I discover there’s a name for this pain. In 2003 Australian philosopher Glenn A Albrecht coined the term ‘solastalgia’.
“Solastalgia is the pain or sickness caused by the loss or lack of solace and the sense of desolation connected to the present state of one’s home and territory. It is the ‘lived experience’ of negative environmental change. It is the homesickness you have when you are still at home.”
I don’t know if I should feel comforted that this ‘condition’ has been recognised as such. The fact that we need a new term tells me that this pain has been felt by enough people for long enough to be distinguishable from other forms of anguish, and hidden inside its meaning is the dire admission that these things we love, that offer ‘potential for solace’, have been lost forever.
This week I have been working with a group of sustainability students. Young people in their early twenties, from relatively well off backgrounds who should have everything to look forward to. The matter-of-factness with which some of them speak about human extinction and ecological collapse chills me. I wonder when they concluded that the future had ended. I wonder whether behind the relaxed acceptance they are angry or terrified.
Perhaps it is possible to commit one’s self to life and to living fully within one’s values without the prospect of a bright future. Despite the apparent futility and hopelessness, so many of us continue to find ways to untangle ourselves from the deceptions and distractions of western civilisation and in our efforts we are building something new. From the mess we are attempting to create something of real value, even with what little time we may have. We are waking up to the realisation that the industrial growth system destroys so much of what we hold dear and provides only some of the things we really need – and even those at a cost we are no longer willing to pay. We are gathering together, supporting each other, sharing ideas, offering solace and solidarity. I cling to this tiny bit of hope.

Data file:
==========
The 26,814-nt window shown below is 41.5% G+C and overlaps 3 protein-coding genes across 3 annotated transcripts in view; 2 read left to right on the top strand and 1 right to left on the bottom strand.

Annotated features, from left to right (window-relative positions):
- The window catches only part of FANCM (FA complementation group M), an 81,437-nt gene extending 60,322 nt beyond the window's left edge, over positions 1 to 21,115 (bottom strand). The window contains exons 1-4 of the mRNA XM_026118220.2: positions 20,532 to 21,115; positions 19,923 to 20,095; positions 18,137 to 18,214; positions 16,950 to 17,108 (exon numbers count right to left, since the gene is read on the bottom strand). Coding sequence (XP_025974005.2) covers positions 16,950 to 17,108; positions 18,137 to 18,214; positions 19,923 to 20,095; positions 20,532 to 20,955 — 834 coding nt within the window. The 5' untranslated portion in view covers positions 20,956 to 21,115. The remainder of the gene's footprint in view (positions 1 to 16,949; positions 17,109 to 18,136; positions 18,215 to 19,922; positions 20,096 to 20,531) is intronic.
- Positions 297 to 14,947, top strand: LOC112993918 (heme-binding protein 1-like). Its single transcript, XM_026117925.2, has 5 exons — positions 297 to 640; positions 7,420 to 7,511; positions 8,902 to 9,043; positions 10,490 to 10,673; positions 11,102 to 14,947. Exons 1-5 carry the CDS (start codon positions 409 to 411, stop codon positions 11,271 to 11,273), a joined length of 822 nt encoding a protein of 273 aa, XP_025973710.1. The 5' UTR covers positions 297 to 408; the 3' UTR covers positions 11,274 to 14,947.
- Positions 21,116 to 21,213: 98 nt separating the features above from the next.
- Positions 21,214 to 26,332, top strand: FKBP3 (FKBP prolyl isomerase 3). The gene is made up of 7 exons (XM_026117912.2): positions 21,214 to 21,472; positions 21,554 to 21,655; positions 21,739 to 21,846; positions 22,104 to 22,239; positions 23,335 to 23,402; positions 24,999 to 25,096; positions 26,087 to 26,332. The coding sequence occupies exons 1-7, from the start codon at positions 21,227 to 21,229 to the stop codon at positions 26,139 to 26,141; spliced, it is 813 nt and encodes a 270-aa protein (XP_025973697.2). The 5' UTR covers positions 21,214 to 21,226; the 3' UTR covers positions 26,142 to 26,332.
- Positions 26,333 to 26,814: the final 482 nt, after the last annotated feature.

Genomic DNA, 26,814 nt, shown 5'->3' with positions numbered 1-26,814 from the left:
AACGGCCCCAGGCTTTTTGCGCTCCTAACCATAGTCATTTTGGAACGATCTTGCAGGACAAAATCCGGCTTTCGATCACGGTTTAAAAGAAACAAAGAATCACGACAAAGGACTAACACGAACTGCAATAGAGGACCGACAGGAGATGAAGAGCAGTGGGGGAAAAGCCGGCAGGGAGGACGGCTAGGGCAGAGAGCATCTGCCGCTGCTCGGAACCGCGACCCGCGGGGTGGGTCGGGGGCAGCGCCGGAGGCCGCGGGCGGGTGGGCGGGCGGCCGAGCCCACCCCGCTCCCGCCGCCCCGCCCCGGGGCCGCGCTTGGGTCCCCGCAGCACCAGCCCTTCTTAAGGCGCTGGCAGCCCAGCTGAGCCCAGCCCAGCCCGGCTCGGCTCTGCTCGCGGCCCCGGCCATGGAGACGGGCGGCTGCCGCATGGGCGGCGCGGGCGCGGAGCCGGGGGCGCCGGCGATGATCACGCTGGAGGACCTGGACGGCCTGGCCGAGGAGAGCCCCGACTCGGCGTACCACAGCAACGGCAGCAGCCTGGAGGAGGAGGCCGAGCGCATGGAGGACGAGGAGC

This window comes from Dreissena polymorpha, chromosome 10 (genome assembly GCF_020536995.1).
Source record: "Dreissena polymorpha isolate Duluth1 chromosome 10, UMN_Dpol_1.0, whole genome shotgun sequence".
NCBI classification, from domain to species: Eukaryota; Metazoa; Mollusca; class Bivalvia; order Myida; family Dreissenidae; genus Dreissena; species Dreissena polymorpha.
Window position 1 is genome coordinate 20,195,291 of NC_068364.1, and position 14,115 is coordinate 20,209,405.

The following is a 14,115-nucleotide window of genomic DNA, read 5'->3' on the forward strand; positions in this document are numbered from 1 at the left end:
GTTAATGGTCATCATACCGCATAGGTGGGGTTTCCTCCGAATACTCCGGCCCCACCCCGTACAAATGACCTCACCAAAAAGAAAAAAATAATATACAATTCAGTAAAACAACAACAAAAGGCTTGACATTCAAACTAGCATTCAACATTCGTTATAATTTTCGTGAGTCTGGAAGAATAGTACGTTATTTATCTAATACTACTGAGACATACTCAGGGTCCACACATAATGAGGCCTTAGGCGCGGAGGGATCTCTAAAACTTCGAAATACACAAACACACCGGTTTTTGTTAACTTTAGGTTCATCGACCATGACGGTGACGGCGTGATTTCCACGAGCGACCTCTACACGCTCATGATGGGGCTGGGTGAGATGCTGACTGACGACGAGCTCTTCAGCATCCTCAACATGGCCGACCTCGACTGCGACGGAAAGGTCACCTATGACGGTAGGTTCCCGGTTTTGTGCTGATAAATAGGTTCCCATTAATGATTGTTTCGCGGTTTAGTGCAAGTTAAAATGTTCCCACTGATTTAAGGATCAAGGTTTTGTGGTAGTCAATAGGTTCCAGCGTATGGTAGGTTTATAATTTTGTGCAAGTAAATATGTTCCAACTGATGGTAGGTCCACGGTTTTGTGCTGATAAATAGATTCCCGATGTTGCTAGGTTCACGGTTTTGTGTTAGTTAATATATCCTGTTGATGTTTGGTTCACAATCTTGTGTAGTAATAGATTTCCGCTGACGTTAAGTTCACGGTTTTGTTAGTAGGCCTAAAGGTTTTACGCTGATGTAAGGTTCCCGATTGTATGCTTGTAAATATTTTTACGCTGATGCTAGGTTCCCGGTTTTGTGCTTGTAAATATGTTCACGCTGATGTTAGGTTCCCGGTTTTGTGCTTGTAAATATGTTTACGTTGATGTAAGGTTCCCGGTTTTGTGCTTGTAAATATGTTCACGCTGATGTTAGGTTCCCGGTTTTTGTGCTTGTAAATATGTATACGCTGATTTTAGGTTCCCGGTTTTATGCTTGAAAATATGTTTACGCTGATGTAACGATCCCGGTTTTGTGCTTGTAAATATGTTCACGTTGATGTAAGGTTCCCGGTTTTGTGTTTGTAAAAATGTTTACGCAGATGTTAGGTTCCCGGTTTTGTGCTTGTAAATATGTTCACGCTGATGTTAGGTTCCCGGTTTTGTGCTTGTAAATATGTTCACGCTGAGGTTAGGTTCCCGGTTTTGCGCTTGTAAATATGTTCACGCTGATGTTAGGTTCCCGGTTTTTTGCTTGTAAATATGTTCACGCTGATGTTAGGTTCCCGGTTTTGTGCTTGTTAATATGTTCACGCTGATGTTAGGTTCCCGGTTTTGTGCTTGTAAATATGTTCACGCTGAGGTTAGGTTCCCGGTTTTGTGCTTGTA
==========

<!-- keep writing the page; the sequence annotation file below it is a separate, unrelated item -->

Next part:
Still, I suspect and fear that one day in the not too distant future I will have to have that conversation with my son. I will have to tell him the truth about the world that he has inherited. I will have to admit that the civilisation he was born into made the accumulation of financial gain more important than life on earth. That it told us that we were lazy and greedy, that we would be happy accumulating more consumer goods and conveniences at the expense of lives lived with effort, but in freedom. We believed it and acted accordingly. So we sacrificed the streams, the rivers, the aquifers and coral reefs and soil, the giant pandas, rhinos, elephants, butterflies, river dolphins, tigers and so many other lives so we could watch television and eat convenience foods. I will have to somehow explain that despite the warnings, the evidence, the protests, the marches, the creative community-led solutions, the devotion and commitment of millions, the scientific knowledge, the technical expertise available – that despite all this – so called democratically elected world leaders refused to take appropriate action.
And I will mourn my broken promise.
Extract from Naomi Klein’s book This Changes Everything: Capitalism v The Climate www.theguardian.com/environment/2014/sep/13/greenwashing-sticky-business-naomi-klein
Letters from climate scientists answering the question: How does climate change make you feel? http://isthishowyoufeel.weebly.com/
Glenn A Albrecht’s blog http://healthearth.blogspot.co.uk/2008/01/solastalgia-history-and-definition.html